The Complaint alleges that over 5,500 absentee ballots were accepted and counted when a person in the Election Clerk’s office filled out some of the information required on the outside of the ballot envelope.

More than 28,000 votes are claimed to have been cast by individuals who did not meet the definition of “indefinite confinement” and thereby avoided the otherwise mandatory voter identification requirement.

Finally, it alleges that more than 17,000 ballots were received and later counted at “Democracy In The Park” events.

The vote differential between Pres. Trump and Biden in Wisconsin ended up at 20,427 votes.  Any of the five bases for disqualifying ballots — other than the one regarding ballots where some missing information was added by Election workers — would, for the most part, overcome the entire difference.

The two most significant claims to me are the issues of the lack of an application for an absentee ballot, as that is a matter expressly addressed in the Wisconsin statute, and the issue of justifying the use of an “absentee ballot” on the basis of being “indefinitely confined” which provides a path to register and vote without ever having to provide a picture identification — as is otherwise required by Wisconsin law.  I wrote about this issue last week in this article, and I’m not going to cover it further here.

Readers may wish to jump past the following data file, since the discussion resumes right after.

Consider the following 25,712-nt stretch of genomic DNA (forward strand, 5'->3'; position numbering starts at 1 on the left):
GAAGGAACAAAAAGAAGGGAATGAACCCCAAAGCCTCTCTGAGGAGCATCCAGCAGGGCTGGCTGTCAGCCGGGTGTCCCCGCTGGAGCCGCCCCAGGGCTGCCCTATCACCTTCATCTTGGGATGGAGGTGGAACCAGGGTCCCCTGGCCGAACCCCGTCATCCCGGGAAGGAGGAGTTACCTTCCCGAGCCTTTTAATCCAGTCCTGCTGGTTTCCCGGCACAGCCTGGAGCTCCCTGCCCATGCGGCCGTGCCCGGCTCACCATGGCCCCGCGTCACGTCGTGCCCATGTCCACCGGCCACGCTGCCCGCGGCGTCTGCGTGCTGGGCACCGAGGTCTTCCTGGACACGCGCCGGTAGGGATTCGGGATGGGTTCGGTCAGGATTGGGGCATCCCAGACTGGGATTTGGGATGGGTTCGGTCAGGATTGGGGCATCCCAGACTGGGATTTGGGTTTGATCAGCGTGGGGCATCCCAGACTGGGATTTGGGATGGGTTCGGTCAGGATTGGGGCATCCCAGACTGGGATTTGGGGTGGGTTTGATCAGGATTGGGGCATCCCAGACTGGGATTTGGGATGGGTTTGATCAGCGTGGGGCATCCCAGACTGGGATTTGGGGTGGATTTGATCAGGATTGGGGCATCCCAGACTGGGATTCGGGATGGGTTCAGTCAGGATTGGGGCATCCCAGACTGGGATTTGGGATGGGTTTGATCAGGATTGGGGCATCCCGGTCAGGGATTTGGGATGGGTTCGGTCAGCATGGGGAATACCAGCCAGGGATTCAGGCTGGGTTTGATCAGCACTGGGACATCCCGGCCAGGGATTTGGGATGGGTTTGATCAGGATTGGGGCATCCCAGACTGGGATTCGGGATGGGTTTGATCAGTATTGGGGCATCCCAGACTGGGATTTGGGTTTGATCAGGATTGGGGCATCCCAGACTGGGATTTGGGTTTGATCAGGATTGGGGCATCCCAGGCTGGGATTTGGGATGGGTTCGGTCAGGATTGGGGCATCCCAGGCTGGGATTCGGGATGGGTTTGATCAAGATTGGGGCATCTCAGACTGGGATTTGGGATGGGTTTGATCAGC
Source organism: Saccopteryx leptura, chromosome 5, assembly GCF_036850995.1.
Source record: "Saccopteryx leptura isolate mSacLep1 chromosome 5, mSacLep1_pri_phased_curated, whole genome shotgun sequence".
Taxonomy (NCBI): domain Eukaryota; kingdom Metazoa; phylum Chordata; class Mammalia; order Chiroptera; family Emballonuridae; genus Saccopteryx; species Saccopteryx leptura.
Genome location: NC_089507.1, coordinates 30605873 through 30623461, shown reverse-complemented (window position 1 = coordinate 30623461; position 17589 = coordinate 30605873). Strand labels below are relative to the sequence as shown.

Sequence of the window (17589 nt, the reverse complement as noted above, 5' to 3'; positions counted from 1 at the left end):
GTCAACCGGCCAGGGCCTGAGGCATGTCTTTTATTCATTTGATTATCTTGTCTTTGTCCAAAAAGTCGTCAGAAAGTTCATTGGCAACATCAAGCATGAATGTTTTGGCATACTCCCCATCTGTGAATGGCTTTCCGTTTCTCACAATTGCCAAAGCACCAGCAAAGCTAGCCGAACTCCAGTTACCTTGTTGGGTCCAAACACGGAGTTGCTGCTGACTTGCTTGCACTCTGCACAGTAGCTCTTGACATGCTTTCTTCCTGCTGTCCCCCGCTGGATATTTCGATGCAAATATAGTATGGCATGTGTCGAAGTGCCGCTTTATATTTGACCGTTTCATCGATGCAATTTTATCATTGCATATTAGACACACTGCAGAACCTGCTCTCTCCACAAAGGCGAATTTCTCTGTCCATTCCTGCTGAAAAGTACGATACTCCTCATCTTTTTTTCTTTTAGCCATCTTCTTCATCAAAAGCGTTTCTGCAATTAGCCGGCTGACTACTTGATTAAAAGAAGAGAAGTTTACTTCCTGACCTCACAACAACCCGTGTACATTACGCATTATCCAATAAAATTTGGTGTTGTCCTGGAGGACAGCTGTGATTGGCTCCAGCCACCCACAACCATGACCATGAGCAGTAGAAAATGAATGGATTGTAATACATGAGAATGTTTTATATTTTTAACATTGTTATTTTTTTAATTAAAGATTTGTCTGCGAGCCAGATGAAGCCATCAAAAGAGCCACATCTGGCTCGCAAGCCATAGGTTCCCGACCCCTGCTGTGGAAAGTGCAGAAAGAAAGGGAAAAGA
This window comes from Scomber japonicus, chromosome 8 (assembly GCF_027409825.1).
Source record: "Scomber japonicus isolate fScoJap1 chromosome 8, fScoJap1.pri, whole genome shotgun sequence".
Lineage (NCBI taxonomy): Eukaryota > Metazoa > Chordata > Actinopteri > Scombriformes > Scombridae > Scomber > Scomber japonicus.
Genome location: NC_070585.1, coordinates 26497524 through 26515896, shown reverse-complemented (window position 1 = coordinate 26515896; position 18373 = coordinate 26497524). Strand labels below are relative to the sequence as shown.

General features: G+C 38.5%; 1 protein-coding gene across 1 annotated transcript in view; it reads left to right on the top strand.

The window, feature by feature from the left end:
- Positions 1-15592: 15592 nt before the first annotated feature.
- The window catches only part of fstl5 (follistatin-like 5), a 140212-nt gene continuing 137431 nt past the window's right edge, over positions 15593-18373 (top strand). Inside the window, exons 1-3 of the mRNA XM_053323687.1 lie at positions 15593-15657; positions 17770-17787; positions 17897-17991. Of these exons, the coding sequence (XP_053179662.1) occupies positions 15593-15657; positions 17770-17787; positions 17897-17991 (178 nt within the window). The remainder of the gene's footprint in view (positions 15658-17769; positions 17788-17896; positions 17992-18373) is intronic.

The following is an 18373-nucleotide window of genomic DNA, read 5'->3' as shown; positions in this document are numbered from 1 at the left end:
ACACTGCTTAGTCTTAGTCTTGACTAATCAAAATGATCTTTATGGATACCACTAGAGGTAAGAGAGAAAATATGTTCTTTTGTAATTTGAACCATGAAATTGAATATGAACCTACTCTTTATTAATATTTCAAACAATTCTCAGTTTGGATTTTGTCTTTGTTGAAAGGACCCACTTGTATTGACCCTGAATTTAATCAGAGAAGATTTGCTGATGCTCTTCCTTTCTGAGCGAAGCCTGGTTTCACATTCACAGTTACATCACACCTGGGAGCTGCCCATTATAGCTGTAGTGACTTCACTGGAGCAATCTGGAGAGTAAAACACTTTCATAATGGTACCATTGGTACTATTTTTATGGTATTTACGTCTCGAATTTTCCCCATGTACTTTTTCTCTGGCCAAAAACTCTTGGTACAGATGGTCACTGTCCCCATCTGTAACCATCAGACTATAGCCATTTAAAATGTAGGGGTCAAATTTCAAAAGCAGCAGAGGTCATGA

With regard to the first allegation involving the absence of a written application for an absentee ballot, the Complaint alleges that Wisconsin law requires that a voter submit a written application for an absentee ballot before such a ballot can be issued by the County Board of Elections where the voter resides.  Here is the language of Wis. Stat. § 6.86(1)(ar) which the Complaint claims apply:

(ar) Except as authorized in s. 6.875 (6), the municipal clerk shall not issue an absentee ballot unless the clerk receives a written application therefor from a qualified elector of the municipality. The clerk shall retain each absentee ballot application until destruction is authorized under s. 7.23 (1). Except as authorized in s. 6.79 (6) and (7), if a qualified elector applies for an absentee ballot in person at the clerk’s office, the clerk shall not issue the elector an absentee ballot unless the elector presents proof of identification. The clerk shall verify that the name on the proof of identification presented by the elector conforms to the name on the elector’s application and shall verify that any photograph appearing on that document reasonably resembles the elector. The clerk shall then enter his or her initials on the certificate envelope indicating that the absentee elector presented proof of identification to the clerk.